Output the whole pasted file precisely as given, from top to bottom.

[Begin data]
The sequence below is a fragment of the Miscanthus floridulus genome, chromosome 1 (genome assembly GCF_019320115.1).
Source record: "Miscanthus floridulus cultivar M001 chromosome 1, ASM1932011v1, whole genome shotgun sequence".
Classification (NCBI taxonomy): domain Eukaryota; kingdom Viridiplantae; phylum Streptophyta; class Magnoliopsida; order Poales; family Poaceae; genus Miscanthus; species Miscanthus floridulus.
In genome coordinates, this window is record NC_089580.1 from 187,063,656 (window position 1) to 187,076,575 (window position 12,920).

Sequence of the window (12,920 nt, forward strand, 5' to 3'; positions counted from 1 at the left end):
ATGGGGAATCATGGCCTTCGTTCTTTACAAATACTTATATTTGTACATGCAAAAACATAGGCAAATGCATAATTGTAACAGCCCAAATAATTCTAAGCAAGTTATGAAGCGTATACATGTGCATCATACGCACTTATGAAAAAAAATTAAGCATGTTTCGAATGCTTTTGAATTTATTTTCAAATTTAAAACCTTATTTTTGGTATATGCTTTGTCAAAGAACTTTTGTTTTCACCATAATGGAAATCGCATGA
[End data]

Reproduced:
The sequence below is a fragment of the Miscanthus floridulus genome, chromosome 1 (genome assembly GCF_019320115.1).
Source record: "Miscanthus floridulus cultivar M001 chromosome 1, ASM1932011v1, whole genome shotgun sequence".
Classification (NCBI taxonomy): domain Eukaryota; kingdom Viridiplantae; phylum Streptophyta; class Magnoliopsida; order Poales; family Poaceae; genus Miscanthus; species Miscanthus floridulus.
In genome coordinates, this window is record NC_089580.1 from 187,063,656 (window position 1) to 187,076,575 (window position 12,920).

Sequence of the window (12,920 nt, forward strand, 5' to 3'; positions counted from 1 at the left end):
ATGGGGAATCATGGCCTTCGTTCTTTACAAATACTTATATTTGTACATGCAAAAACATAGGCAAATGCATAATTGTAACAGCCCAAATAATTCTAAGCAAGTTATGAAGCGTATACATGTGCATCATACGCACTTATGAAAAAAAATTAAGCATGTTTCGAATGCTTTTGAATTTATTTTCAAATTTAAAACCTTATTTTTGGTATATGCTTTGTCAAAGAACTTTTGTTTTCACCATAATGGAAATCGCATGA